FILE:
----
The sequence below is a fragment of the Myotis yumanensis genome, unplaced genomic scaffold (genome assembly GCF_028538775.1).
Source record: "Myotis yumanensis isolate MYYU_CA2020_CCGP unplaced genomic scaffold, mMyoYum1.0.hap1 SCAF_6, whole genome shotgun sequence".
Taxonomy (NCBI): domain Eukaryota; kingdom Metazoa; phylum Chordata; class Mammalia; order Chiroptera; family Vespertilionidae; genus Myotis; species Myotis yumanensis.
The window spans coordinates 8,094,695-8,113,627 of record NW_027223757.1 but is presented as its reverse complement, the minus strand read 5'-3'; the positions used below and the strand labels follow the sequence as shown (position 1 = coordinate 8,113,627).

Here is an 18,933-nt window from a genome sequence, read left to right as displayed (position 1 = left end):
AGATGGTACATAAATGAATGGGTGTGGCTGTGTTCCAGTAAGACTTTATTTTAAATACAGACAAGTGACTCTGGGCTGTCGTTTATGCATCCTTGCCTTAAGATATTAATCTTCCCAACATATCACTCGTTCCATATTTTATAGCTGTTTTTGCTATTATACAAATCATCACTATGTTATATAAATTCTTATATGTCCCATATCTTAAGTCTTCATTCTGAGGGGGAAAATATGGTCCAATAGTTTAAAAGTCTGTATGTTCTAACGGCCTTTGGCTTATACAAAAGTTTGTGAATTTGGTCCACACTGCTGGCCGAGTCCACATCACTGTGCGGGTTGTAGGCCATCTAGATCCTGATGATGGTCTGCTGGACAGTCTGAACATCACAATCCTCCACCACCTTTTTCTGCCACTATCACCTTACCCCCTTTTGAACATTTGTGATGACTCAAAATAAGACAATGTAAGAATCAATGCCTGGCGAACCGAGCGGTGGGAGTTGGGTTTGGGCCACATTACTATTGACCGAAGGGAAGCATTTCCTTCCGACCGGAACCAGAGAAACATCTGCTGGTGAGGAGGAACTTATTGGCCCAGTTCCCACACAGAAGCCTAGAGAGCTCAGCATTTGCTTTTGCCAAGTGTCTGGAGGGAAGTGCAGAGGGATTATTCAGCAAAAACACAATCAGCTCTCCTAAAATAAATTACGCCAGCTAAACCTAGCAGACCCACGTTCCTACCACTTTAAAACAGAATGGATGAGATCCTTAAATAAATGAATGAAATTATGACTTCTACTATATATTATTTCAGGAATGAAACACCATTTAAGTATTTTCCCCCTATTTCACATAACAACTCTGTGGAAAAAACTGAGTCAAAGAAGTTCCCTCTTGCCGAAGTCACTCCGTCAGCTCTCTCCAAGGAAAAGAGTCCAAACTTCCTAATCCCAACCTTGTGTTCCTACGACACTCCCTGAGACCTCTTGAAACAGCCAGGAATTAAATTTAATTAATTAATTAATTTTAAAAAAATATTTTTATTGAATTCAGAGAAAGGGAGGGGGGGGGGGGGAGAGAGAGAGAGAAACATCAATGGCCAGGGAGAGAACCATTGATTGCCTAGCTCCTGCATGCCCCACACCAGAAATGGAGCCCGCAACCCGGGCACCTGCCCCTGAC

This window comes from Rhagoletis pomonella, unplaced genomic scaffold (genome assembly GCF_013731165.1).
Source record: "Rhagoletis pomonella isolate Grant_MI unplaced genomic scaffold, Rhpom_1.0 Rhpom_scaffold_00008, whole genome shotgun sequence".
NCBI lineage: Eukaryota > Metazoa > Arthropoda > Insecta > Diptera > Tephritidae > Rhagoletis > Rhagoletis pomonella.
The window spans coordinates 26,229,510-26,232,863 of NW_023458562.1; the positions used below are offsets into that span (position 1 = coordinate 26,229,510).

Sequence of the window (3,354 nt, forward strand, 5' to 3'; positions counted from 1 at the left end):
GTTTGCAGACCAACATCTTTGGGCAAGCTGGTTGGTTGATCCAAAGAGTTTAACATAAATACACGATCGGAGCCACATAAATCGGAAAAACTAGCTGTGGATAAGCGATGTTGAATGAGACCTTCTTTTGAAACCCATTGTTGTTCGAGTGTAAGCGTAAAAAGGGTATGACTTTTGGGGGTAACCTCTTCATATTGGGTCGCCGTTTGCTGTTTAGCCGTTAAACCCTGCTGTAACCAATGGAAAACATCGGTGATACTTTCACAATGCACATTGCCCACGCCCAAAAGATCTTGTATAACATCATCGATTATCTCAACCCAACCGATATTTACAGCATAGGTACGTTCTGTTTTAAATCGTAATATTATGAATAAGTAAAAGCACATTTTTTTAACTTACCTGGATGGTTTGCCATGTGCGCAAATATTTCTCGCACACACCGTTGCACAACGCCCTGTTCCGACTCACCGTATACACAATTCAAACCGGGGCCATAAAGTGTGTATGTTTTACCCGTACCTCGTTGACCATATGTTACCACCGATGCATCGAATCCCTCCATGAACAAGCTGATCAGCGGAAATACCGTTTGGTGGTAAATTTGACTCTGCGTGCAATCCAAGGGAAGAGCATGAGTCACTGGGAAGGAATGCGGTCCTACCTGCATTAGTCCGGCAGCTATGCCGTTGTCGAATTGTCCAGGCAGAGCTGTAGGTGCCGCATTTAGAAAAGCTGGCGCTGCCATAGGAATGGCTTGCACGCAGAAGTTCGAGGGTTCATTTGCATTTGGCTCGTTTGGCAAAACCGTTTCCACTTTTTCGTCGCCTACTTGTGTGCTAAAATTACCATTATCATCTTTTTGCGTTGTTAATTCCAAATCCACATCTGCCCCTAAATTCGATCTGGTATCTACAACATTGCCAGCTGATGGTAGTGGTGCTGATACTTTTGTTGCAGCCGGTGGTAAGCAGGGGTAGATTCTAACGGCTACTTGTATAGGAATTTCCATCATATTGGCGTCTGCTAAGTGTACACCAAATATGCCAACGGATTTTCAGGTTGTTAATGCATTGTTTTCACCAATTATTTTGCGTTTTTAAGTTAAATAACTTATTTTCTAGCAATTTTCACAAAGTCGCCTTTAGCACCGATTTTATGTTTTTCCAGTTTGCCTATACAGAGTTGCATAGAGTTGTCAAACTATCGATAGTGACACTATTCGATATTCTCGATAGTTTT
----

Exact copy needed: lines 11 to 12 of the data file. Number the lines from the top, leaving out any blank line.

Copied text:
Sequence of the window (3,354 nt, forward strand, 5' to 3'; positions counted from 1 at the left end):
GTTTGCAGACCAACATCTTTGGGCAAGCTGGTTGGTTGATCCAAAGAGTTTAACATAAATACACGATCGGAGCCACATAAATCGGAAAAACTAGCTGTGGATAAGCGATGTTGAATGAGACCTTCTTTTGAAACCCATTGTTGTTCGAGTGTAAGCGTAAAAAGGGTATGACTTTTGGGGGTAACCTCTTCATATTGGGTCGCCGTTTGCTGTTTAGCCGTTAAACCCTGCTGTAACCAATGGAAAACATCGGTGATACTTTCACAATGCACATTGCCCACGCCCAAAAGATCTTGTATAACATCATCGATTATCTCAACCCAACCGATATTTACAGCATAGGTACGTTCTGTTTTAAATCGTAATATTATGAATAAGTAAAAGCACATTTTTTTAACTTACCTGGATGGTTTGCCATGTGCGCAAATATTTCTCGCACACACCGTTGCACAACGCCCTGTTCCGACTCACCGTATACACAATTCAAACCGGGGCCATAAAGTGTGTATGTTTTACCCGTACCTCGTTGACCATATGTTACCACCGATGCATCGAATCCCTCCATGAACAAGCTGATCAGCGGAAATACCGTTTGGTGGTAAATTTGACTCTGCGTGCAATCCAAGGGAAGAGCATGAGTCACTGGGAAGGAATGCGGTCCTACCTGCATTAGTCCGGCAGCTATGCCGTTGTCGAATTGTCCAGGCAGAGCTGTAGGTGCCGCATTTAGAAAAGCTGGCGCTGCCATAGGAATGGCTTGCACGCAGAAGTTCGAGGGTTCATTTGCATTTGGCTCGTTTGGCAAAACCGTTTCCACTTTTTCGTCGCCTACTTGTGTGCTAAAATTACCATTATCATCTTTTTGCGTTGTTAATTCCAAATCCACATCTGCCCCTAAATTCGATCTGGTATCTACAACATTGCCAGCTGATGGTAGTGGTGCTGATACTTTTGTTGCAGCCGGTGGTAAGCAGGGGTAGATTCTAACGGCTACTTGTATAGGAATTTCCATCATATTGGCGTCTGCTAAGTGTACACCAAATATGCCAACGGATTTTCAGGTTGTTAATGCATTGTTTTCACCAATTATTTTGCGTTTTTAAGTTAAATAACTTATTTTCTAGCAATTTTCACAAAGTCGCCTTTAGCACCGATTTTATGTTTTTCCAGTTTGCCTATACAGAGTTGCATAGAGTTGTCAAACTATCGATAGTGACACTATTCGATATTCTCGATAGTTTT